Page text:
• AE sensors were mounted on the centers of the cells which were left to evaporate in an environmental chamber set to 35°C and 30% RH.
  • AE sensors could detect amplitudes between -23dB to 117dB. A 26dB minimum threshold was used to filter ambient noise.
  • Changes in mass, relative humidity, temperature, and liquid phase distribution were recorded every five minutes using digital balances, a HygroClip, and a camera set to image every 20 minutes.
  • AE event (hit) characteristics were recorded for each hit.

FIG. 9.The amplitude distributions of AEs observed during evaporation for each particle type. The data for (a) S 0.34 mm, S 0.58 mm, and S 0.89 are described by beta values of -0.14, -0.05, and -0.06 and for (b) GB 0.15 mm and GB 0.53 mm by -0.11 and -0.04 respectively.

FIG. 4.The cumulative number of AE hits during evaporation from each particle type as a function of mass loss.

  • The data are described by the power law N = α*10β where N is the number of hits observed and the exponent β represents the scaling exponent.
  • AE amplitude distributions generated during motions of air-water interfaces have been shown to exhibit similar power law behavior with beta’s magnitude covarying with particle size [Moebius et al., 2012].
  • Beta’s magnitude also tends to increase with particle size during evaporation and is greater for rough surfaces than for smooth surfaces. This is consistent with the notion smaller Haines jumps preferentially produce fainter, less energetic AEs.

6. Covariation Between AE Hits and Invaded Area

  • AE hits are correlated with the area invaded by air (IA) for all particles.
  • At the pore scale, air invasion is underpinned by Haines jumps. Thus any change in invaded area necessarily stems from these meniscus motions. This implies that the number of AE hits recorded directly corresponds to the number of Haines jumps that have occurred in the medium.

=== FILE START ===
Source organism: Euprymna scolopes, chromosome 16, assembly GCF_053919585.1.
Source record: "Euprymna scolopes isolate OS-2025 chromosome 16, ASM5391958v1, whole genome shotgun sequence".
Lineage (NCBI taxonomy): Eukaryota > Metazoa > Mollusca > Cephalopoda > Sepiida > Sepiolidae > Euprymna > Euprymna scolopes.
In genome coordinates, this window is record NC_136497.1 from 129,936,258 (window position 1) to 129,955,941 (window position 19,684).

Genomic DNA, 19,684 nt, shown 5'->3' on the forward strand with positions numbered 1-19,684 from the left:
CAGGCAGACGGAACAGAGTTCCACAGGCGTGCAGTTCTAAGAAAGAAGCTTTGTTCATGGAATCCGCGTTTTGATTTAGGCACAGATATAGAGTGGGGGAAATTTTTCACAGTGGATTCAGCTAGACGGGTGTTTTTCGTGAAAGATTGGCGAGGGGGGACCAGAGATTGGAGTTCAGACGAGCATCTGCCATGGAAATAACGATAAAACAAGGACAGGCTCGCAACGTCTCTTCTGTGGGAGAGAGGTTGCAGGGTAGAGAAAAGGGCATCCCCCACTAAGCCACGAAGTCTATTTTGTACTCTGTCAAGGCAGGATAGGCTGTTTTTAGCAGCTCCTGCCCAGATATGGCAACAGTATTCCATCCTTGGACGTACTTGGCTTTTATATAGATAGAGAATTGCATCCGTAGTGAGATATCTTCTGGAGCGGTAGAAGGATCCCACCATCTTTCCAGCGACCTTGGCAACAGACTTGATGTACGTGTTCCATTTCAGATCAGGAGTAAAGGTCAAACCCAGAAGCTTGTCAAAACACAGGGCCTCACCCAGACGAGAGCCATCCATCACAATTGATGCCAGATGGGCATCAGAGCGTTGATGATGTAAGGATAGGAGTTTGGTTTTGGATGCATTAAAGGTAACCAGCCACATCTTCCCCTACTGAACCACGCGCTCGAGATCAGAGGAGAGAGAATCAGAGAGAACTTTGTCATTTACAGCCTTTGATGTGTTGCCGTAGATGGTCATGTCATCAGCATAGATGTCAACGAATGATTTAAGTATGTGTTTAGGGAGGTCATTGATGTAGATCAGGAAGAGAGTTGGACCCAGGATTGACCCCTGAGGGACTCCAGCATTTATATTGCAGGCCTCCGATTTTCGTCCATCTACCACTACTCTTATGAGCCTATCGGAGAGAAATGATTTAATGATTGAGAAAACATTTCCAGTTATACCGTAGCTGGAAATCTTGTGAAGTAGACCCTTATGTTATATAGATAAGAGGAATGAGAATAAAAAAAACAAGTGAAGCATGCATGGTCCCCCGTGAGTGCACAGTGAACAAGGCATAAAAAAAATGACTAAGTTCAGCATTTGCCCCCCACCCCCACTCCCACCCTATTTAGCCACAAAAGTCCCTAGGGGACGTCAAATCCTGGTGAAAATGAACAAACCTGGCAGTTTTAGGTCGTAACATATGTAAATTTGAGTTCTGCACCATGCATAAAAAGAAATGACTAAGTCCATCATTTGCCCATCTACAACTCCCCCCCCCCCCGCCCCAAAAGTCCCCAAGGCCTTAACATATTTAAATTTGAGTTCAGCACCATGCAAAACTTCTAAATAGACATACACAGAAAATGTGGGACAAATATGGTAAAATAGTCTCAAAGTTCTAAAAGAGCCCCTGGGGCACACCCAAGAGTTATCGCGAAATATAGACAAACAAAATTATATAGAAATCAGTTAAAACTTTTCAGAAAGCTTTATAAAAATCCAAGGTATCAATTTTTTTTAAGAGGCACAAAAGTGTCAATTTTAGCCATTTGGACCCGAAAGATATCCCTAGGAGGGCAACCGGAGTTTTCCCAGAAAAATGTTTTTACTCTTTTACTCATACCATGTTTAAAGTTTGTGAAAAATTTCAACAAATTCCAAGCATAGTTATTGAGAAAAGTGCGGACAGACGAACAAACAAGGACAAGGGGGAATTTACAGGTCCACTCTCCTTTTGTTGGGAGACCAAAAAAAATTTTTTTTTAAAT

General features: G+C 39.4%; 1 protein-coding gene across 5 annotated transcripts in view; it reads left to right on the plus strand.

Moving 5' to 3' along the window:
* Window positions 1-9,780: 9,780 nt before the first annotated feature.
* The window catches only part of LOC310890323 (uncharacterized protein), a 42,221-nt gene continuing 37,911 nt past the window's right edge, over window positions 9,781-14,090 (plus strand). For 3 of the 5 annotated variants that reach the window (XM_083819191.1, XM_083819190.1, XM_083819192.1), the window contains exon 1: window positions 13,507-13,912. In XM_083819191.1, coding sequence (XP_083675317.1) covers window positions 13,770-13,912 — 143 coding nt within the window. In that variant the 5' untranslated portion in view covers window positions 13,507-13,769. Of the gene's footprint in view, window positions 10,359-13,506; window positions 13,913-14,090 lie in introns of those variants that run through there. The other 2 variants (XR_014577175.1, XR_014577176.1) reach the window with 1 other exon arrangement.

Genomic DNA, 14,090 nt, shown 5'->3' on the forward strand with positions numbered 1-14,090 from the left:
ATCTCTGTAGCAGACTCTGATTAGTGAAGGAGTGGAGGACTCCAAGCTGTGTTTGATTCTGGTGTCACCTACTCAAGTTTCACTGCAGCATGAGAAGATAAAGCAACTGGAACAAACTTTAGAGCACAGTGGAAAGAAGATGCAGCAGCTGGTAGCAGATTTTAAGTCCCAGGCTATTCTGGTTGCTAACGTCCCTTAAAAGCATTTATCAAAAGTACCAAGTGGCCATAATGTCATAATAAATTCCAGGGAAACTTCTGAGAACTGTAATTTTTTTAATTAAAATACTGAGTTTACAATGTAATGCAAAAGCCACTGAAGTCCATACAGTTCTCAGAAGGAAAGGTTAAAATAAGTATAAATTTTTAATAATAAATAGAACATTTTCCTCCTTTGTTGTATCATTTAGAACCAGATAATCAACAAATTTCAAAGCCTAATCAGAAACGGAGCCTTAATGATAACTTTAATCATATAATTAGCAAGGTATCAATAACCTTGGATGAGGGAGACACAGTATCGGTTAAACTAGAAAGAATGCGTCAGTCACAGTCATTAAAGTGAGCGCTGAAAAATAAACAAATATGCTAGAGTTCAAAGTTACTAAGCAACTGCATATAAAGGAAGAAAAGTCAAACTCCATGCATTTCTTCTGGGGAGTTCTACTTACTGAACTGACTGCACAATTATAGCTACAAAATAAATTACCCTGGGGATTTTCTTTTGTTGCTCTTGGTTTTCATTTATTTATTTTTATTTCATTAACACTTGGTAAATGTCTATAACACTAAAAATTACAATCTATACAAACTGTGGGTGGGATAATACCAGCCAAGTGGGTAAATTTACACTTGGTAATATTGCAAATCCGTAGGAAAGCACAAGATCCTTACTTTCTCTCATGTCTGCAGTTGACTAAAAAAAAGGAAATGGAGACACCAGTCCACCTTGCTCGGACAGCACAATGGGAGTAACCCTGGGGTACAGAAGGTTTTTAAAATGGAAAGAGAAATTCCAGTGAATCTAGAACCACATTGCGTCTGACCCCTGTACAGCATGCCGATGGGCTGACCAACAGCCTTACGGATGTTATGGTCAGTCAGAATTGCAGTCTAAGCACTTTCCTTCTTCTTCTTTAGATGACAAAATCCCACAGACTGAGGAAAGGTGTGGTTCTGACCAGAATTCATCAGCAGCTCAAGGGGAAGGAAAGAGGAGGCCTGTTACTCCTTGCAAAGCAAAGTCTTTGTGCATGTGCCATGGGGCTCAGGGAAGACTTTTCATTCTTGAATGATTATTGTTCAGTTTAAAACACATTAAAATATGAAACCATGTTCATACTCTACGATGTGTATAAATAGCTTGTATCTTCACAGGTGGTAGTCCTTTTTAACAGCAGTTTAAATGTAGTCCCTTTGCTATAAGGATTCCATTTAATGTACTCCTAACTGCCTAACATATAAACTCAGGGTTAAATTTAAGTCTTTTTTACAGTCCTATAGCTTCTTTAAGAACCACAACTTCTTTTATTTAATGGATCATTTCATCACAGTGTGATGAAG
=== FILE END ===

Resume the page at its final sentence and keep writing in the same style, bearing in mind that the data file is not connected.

• Smaller particles and rougher surfaces exhibit larger hit/IA ratios, trends consistent with those exhibited by the hits per unit mass loss analysis.
  • This data is evidence to suggest that meniscus jumps and invasion of the medium are the source of the generated AE’s during evaporation.

9. Summary and Conclusions

  • Acoustic emission techniques can be used to non-invasively to detect the evaporative water losses and general drying behavior of porous media.
  • The texture of porous media significantly impacts the acoustic signature of drying in porous media.
  • Rapid interfacial bursts due to the invasion of saturated zone by air are the source of individual AEs.
  • This research demonstrates the potential of AE as a technique to non-invasively investigate the drying of porous media.

FIG. 5.Typical invasion time progression. White, red, green, and blue regions represent areas invaded by air 5, 10, 15, and 25 hours after the onset of evaporation.

FIG. 1. Particle size distributions.

FIG. 2. Experimental setup.


10. Future Direction

  • Lehmann, P., S. Assouline, and D. Or (2008), Characteristic lengths affecting evaporative drying of porous media, Phys. Rev. E, 77, 056309.
  • Moebius, F., D. Canone, and D. Or (2012), Characteristics of acoustic emissions induced by fluid front displacement in porous media, Water Resour. Res., 48 (12), 11507-11519.
  • Shokri, N, and D. Or (2011), What determines drying rates at the onset of diffusion controlled stage-2 evaporation from porous media?, Water Resour. Res., 47.
  • Shokri, N., and D. Or (2013), Drying patterns of porous media containing wettability contrasts, J. Colloid Interface Sci., 391, 135–141.
  • Shokri, N., and M. Sahimi (2012), The structure of drying fronts in three-dimensional porous media, Phys. Rev. E 85, 066312.
  • Effort is needed to quantitatively relate the mass lost per AE hit for a given pore geometry, potentially a non invasive method to determine evaporative fluxes.
  • To apply these findings in field scenarios, the influence of fluid properties such as viscosity on the observed AEs must be better understood.
  • The exact moment of AE generation remains unknown. If this can be pinpointed, source inversion models can be applied to deduce information about the pore-scale dynamics of individual meniscus displacements.

FIG. 6. The time evolution of AE hits during evaporation plotted alongside the corresponding invaded area for particles S 0.58 mm and GB 0.53 mm. Similar correlations were found for all particles evaluated.